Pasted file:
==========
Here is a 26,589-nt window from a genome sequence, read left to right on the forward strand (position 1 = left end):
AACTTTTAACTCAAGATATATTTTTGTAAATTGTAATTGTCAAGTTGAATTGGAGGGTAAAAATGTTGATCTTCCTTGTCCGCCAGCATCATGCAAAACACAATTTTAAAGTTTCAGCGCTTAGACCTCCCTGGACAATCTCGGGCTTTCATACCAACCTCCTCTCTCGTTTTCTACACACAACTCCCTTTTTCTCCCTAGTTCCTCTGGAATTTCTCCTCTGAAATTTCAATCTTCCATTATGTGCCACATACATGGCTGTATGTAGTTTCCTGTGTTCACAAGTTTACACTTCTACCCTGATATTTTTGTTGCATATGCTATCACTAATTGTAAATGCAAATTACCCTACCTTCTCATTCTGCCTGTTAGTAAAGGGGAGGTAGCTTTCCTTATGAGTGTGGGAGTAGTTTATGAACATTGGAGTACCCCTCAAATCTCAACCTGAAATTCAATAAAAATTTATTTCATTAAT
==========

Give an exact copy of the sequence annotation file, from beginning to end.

Here is a 26,589-nt window from a genome sequence, read left to right on the forward strand (position 1 = left end):
AACTTTTAACTCAAGATATATTTTTGTAAATTGTAATTGTCAAGTTGAATTGGAGGGTAAAAATGTTGATCTTCCTTGTCCGCCAGCATCATGCAAAACACAATTTTAAAGTTTCAGCGCTTAGACCTCCCTGGACAATCTCGGGCTTTCATACCAACCTCCTCTCTCGTTTTCTACACACAACTCCCTTTTTCTCCCTAGTTCCTCTGGAATTTCTCCTCTGAAATTTCAATCTTCCATTATGTGCCACATACATGGCTGTATGTAGTTTCCTGTGTTCACAAGTTTACACTTCTACCCTGATATTTTTGTTGCATATGCTATCACTAATTGTAAATGCAAATTACCCTACCTTCTCATTCTGCCTGTTAGTAAAGGGGAGGTAGCTTTCCTTATGAGTGTGGGAGTAGTTTATGAACATTGGAGTACCCCTCAAATCTCAACCTGAAATTCAATAAAAATTTATTTCATTAAT